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Our Founding Father: Charles Pinckney

George Washington ate here.

“I must apologize for asking you to call at a place so indifferently furnished and where your fare will be entirely that of a farm,” wrote Charles Pinckney in his 1791 invitation to the president.

Washington stopped at Pinckney’s farm during his tour of the South, before continuing to Charleston, where he met with the proprietor – a man he knew as a former delegate to the Continential Congress, a fellow member of the Constitutional Convention and the governor of South Carolina.

This 1828 Lowcountry cottage on the site of Pinckney’s plantation house includes a visitor center, museum and gift shop. Excavation has revealed the locations of slave quarters and artifacts from the Pinckney era.

What remains of that 715-acre property is the Charles Pinckney National Historic Site. Created in 1988, it is the only site in the National Park System previously owned by a signer of the Constitution. While other signers might be more familiar, Pinckney, sometimes referred to as “the forgotten founder,” played an important role at the 1787 Constitutional Convention.

In 1784, at only 26 years of age, Pinckney was a South Carolina delegate to the Continental Congress. Three years later, after advocating for a general convention to address weaknesses in the Articles of Confederation, he arrived in Philadelphia as part of the South Carolina delegation with his cousin Charles Cotesworth Pinckney, Pierce Butler and John Rutledge.

Charles Pinckney was a strong advocate for a central government, separation of powers and protecting property interests. His draft of the Constitution contained more than 30 provisions that were included in the final document. Upon his return to South Carolina, he worked diligently to get the state to ratify the new Constitution, then served as president of the South Carolina State Constitutional Convention.

Pinckney’s primary residence was in Charleston, but he maintained seven plantations, including “the farm.” Snee Farm, known as Pinckney’s favorite country estate, was originally part of a 1698 grant to Richard Butler. Pinckney’s father purchased it in 1754, and it remained in the family until 1817.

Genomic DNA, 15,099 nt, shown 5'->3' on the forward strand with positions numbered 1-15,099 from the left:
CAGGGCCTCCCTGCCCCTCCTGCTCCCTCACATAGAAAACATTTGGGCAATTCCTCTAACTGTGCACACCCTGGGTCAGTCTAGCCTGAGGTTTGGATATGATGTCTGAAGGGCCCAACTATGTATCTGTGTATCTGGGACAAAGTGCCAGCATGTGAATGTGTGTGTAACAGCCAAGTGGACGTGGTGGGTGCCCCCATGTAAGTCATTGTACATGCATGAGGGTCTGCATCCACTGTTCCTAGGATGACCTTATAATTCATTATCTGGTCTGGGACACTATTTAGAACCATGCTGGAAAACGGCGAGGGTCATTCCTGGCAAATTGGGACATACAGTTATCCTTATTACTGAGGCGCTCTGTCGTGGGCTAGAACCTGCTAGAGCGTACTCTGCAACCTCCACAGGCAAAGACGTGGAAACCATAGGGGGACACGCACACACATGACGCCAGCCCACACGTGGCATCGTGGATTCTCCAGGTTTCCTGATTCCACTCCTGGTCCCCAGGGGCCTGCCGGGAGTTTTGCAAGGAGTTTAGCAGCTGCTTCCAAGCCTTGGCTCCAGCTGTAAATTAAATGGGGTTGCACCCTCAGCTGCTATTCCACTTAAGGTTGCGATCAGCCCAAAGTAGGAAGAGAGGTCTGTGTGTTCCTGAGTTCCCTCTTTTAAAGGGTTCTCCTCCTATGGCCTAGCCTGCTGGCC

Snee Farm was a typical Lowcountry plantation. In addition to produce grown and animals raised to supply the family’s homes, cash crops of rice and indigo were planted. Later, cotton replaced rice as the principal crop. After Pinckney sold it, Snee Farm remained a working farm well into the 20th century.

Since 1997, the National Park Service and the U.S. Citizenship and Immigration Services have united to hold the swearing-in ceremony for America’s newest citizens at the site. The naturalization ceremony has even more significance because it takes place on 28 acres once owned by one of our country’s founding fathers.

“This is a most appropriate site to welcome new citizens into this country and to reflect on the meaning and responsibilities of citizenship,” said Tim Stone, superintendent at Fort Sumter National Monument. He also oversees the Fort Moultrie and Charles Pinckney sites.

Other programmed events held throughout the year include archeological digs, school group tours and living history programs. On living history weekends, volunteers demonstrate some of the skills from the Pinckney period, such as brick masonry, iron smithery, rice pounding, yarn spinning, indigo dyeing and African drumming.

Now, don’t ya’ll go all at once.

The Charles Pinckney National Historic Site is located at 1254 Long Point Rd. For more information, visit www.nps.gov/chpi.

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